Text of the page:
The Stop-Only-While-Shocking algorithm reduces hands-off time by 17% during cardiopulmonary resuscitation: a simulation study

Lars Koch Hansen, Anna Mohammed, Magnus Pedersen, Lars Folkestad, Jacob Brodersen, Thomas Morris Hey, Nicolaj Lyhne Christensen, Rasmus Carter-Storch, Kristoffer Bendix, Morten Rix Hansen, Mikkel Brabrand

Research output: Contribution to journalJournal articleResearchpeer-review

Abstract

INTRODUCTION: Reducing hands-off time during cardiopulmonary resuscitation (CPR) is believed to increase survival after cardiac arrests because of the sustaining of organ perfusion. The aim of our study was to investigate whether charging the defibrillator before rhythm analyses and shock delivery significantly reduced hands-off time compared with the European Resuscitation Council (ERC) 2010 CPR guideline algorithm in full-scale cardiac arrest scenarios.

METHODS: The study was designed as a full-scale cardiac arrest simulation study including administration of drugs. Participants were randomized into using the Stop-Only-While-Shocking (SOWS) algorithm or the ERC2010 algorithm. In SOWS, chest compressions were only interrupted for a post-charging rhythm analysis and immediate shock delivery. A Resusci Anne HLR-D manikin and a LIFEPACK 20 defibrillator were used. The manikin recorded time and chest compressions.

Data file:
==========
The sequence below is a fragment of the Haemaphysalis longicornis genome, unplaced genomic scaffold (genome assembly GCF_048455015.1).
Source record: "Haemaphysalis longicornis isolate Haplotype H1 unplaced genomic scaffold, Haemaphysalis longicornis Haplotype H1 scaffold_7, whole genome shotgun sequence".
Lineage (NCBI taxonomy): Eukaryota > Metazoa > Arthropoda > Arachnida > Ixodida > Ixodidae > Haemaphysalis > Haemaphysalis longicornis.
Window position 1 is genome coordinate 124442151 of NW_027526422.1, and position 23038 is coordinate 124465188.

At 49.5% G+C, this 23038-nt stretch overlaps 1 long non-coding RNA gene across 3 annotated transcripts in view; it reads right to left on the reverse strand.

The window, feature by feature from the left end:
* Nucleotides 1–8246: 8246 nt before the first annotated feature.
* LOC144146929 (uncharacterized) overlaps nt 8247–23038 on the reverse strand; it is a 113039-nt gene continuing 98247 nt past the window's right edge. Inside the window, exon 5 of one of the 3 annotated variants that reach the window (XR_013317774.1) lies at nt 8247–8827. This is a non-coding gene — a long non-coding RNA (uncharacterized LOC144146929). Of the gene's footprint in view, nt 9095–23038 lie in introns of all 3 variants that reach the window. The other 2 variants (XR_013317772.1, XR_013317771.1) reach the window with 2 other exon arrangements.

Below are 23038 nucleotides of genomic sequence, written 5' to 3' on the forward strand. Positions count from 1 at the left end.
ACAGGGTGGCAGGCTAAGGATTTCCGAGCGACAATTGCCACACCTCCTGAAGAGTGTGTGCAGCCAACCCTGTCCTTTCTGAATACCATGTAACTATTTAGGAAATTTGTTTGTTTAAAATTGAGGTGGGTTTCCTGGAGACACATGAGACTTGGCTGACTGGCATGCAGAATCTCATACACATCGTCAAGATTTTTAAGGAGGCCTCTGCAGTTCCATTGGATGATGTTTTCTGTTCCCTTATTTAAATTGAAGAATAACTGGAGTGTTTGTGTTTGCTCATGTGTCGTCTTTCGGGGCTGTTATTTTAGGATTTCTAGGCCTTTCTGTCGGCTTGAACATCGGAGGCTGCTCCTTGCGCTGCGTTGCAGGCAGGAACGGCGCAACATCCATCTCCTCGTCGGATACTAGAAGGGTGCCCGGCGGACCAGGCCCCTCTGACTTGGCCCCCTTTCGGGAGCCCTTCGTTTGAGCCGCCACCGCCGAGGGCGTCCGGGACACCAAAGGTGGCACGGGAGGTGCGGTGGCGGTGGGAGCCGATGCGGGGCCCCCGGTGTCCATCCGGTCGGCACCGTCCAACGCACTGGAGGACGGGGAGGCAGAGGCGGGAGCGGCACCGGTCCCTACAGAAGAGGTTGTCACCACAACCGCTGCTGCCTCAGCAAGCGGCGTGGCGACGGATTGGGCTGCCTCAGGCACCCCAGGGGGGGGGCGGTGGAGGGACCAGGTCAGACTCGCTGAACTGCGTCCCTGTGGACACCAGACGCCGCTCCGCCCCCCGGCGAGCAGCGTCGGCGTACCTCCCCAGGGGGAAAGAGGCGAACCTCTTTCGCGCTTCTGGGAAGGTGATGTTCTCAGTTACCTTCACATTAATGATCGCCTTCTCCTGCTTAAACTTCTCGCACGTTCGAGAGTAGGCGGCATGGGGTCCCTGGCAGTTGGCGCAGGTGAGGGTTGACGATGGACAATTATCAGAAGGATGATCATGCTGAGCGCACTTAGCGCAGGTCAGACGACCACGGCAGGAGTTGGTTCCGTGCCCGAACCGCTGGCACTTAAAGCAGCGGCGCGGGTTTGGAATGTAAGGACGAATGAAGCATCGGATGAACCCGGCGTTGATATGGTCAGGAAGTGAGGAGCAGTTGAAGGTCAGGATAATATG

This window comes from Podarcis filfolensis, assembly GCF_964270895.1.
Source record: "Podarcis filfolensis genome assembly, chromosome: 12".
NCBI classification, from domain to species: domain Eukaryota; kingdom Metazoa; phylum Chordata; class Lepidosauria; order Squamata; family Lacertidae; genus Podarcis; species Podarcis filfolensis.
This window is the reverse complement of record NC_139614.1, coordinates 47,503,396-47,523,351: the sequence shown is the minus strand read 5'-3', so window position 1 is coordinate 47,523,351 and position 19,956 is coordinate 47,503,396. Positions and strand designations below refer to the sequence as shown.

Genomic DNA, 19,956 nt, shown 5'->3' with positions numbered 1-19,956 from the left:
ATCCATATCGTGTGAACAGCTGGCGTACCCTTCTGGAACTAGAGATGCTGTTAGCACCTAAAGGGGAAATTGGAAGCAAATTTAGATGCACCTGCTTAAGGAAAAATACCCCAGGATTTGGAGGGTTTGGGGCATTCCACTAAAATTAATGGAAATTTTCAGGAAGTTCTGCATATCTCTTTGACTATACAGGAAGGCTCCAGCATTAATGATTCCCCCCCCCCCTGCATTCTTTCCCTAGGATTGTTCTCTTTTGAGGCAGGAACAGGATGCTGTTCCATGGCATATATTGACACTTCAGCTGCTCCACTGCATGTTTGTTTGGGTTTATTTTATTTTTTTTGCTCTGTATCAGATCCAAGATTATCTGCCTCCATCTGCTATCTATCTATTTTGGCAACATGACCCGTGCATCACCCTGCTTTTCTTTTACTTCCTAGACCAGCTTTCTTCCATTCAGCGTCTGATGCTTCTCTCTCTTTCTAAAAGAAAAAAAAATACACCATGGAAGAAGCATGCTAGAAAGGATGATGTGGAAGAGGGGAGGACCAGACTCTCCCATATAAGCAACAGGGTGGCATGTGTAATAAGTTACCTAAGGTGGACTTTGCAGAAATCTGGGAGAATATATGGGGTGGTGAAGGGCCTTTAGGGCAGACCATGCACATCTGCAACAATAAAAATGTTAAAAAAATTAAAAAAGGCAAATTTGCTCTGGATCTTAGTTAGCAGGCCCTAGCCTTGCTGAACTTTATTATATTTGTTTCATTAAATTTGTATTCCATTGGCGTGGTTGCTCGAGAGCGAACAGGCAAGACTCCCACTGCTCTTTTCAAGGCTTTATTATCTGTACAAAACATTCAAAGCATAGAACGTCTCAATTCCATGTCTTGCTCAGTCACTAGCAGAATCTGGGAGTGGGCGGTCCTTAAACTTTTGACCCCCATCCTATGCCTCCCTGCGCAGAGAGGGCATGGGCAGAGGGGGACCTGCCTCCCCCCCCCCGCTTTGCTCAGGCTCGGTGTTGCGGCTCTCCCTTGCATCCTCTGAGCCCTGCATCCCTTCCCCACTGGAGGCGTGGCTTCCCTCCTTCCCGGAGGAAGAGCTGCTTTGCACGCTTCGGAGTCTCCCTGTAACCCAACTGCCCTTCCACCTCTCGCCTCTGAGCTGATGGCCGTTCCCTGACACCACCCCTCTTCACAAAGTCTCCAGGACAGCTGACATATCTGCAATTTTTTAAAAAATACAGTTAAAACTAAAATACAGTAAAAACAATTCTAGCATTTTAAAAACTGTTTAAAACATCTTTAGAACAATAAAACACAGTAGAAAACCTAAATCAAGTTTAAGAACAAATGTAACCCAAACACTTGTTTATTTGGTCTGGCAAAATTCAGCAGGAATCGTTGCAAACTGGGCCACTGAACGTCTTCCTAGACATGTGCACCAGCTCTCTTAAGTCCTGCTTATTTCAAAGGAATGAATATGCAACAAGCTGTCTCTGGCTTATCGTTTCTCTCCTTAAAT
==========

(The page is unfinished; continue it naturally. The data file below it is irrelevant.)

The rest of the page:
RESULTS: Sample size was calculated with an α of 0.05 and 80% power showed that we should test four scenarios with each algorithm. Twenty-nine physicians participated in 11 scenarios. Hands-off time was significantly reduced 17% using the SOWS algorithm compared with ERC2010 [22.1% (SD 2.3) hands-off time vs. 26.6% (SD 4.8); P<0.05].

CONCLUSION: In full-scale cardiac arrest simulations, a minor change consisting of charging the defibrillator before rhythm check reduces hands-off time by 17% compared with ERC2010 guidelines.

Original languageEnglish
JournalEuropean Journal of Emergency Medicine
Volume23
Issue number6
Pages (from-to)413-417
ISSN0969-9546
DOIs
Publication statusPublished - 1. Dec 2016

Keywords

  • cardiac arrest
  • cardiopulmonary resuscitation
  • chest compressions
  • defibrillator charging
  • hands-off time
  • simulation study

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